Laxalt bows out of the Republican race. He cites money problems, but enthusiasm wasn't flowing either

Paul Laxalt's sudden exit from the 1988 Republican presidential race should help George Bush - but only a little. Former Senator Laxalt, a political sidekick to Ronald Reagan, was expected to draw a lot of the President's backers to his side and away from Mr. Bush. But Laxalt's nascent campaign wilted from a lack of money and enthusiasm.

Laxalt's withdrawal sets the Republican stage for September, when the presidential race is expected to start crackling.

Over the summer, there have been several developments:

Bush has increased and solidified his front-runner position over the field. He leads Sen. Robert Dole by 40 percent to 18 percent in the most recent (July) Gallup Poll.

Senator Dole, after months of improving his standing, appears to have leveled off. Dole currently is barnstorming through 29 states in 29 days to breathe new fire into his campaign.

US Rep. Jack Kemp, after months of stagnation in the polls, has made steady gains since spring. This has strengthened his position as the strongest of the conservative candidates.

Former Delaware Gov. Pierre (Pete) du Pont IV, another conservative, also has inched up from about 2 percent in the polls in April to as high as 6 percent in a recent CBS/New York Times poll. Mr. du Pont could win valuable support in the New Hampshire primary from the influential Manchester Union-Leader newspaper.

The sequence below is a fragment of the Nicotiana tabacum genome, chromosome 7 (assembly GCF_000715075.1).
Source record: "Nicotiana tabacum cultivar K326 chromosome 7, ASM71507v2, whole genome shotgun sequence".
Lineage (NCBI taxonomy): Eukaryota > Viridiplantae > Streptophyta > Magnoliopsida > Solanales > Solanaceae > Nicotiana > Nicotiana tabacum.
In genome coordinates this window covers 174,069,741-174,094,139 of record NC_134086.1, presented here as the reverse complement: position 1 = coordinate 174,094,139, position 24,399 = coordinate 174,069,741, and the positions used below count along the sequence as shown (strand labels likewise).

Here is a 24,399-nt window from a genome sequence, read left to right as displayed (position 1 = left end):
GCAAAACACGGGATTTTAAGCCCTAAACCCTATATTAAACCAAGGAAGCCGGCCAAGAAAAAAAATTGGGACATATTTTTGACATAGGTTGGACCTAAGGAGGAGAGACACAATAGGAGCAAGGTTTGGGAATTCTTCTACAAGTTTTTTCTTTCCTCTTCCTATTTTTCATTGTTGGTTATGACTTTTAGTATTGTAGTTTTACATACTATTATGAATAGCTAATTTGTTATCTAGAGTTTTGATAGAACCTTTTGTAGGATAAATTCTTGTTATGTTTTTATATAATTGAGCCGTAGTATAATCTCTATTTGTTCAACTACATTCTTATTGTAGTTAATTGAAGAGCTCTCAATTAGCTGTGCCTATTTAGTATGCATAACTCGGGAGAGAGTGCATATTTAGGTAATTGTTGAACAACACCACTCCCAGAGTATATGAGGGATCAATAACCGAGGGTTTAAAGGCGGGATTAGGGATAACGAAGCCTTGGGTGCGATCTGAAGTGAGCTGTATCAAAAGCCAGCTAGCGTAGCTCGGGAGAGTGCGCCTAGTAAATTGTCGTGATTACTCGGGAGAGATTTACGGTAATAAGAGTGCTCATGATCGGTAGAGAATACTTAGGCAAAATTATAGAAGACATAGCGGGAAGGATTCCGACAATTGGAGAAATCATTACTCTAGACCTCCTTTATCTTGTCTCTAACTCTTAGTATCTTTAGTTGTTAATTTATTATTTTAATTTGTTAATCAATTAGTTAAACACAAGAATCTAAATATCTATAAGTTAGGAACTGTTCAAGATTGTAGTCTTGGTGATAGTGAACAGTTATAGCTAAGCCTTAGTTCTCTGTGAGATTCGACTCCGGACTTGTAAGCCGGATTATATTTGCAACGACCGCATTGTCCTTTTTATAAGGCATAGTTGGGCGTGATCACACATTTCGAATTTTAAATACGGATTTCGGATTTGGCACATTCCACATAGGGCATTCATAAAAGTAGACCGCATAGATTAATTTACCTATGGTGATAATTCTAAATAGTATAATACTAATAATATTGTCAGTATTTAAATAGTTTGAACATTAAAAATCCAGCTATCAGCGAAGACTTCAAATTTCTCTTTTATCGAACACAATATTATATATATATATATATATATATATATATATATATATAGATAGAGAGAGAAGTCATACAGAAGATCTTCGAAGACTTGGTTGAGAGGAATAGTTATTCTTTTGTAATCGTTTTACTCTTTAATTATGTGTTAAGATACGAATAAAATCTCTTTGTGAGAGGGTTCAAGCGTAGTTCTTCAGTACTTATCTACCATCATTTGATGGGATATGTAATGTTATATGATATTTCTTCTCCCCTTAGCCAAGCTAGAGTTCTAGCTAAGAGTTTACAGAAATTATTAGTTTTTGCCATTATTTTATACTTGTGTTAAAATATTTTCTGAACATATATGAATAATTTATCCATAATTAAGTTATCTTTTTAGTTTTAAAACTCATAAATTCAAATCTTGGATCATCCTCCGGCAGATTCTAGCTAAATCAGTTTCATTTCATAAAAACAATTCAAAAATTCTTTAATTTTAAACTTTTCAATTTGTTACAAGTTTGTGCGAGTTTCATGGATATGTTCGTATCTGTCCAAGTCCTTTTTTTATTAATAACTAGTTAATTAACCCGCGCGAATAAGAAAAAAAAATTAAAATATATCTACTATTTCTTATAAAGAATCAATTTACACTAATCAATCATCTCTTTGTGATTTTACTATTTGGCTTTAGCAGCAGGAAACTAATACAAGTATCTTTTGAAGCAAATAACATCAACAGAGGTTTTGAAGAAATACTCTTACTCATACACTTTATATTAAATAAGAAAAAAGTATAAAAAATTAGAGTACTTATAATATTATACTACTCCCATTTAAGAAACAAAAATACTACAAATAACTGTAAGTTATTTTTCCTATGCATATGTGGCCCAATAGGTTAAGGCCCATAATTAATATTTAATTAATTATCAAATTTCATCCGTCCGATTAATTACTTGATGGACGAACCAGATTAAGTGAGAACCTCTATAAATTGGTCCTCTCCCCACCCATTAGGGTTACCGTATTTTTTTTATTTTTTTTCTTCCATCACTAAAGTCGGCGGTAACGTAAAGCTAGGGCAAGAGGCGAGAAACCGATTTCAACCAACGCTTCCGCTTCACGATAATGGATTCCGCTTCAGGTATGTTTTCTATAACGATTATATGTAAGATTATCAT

Yet Bush remains the man to beat. Political analyst Richard Scammon, director of the Elections Research Center, observes that ``no one has laid a glove on Bush. Iran-contra didn't hurt. Just as a year ago, Bush remains the candidate of the [party] apparat, with a good organization that has been hard at work for him for six years.''

Former Sen. Barry Goldwater, during a recent interview at his home in Scottsdale, Ariz., said: ``I think George has the best organization, he has the money, he has the know-how. I can't see any other Republican with the organization or the money that can now fill the bill.''

Apparently, that is how Laxalt saw it, too.

The former governor and United States senator from Nevada had vowed to launch his bid around Labor Day if he could raise $2 million to run a viable campaign. To his surprise, he had been able to raise only a little over $1 million by this week. In contrast, Bush has raised almost $11 million.

````We are a family of very modest economic means, and I wasn't about to embark on a campaign that would have led us into a financial black hole,'' Laxalt said in a statement issued by his campaign committee.

Although he did not mention it, Laxalt was probably also discouraged by the lack of public enthusiasm over his race. He has been drawing only 1 or 2 percent in the polls, and there was no indication of momentum.

As the campaign heats up this fall, other candidates are expected to focus their fire on Bush. They must draw him into debate, and point up his weaknesses, if anyone is to overtake him.

Bush has been holding back, as frontrunners normally do. He will not officially begin his campaign until fall. He has turned down chances to debate fellow Republicans.

Recently, under some criticism for failing to spell out his vision for the country, Bush relented and agreed to a nationally-televised debate with other Republicans on Oct. 28. The debate will be held in Bush's hometown (Houston) under the auspices of William F. Buckley Jr.'s ``Firing Line'' program. The Democratic candidates held a similar Buckley-sponsored debate in July.

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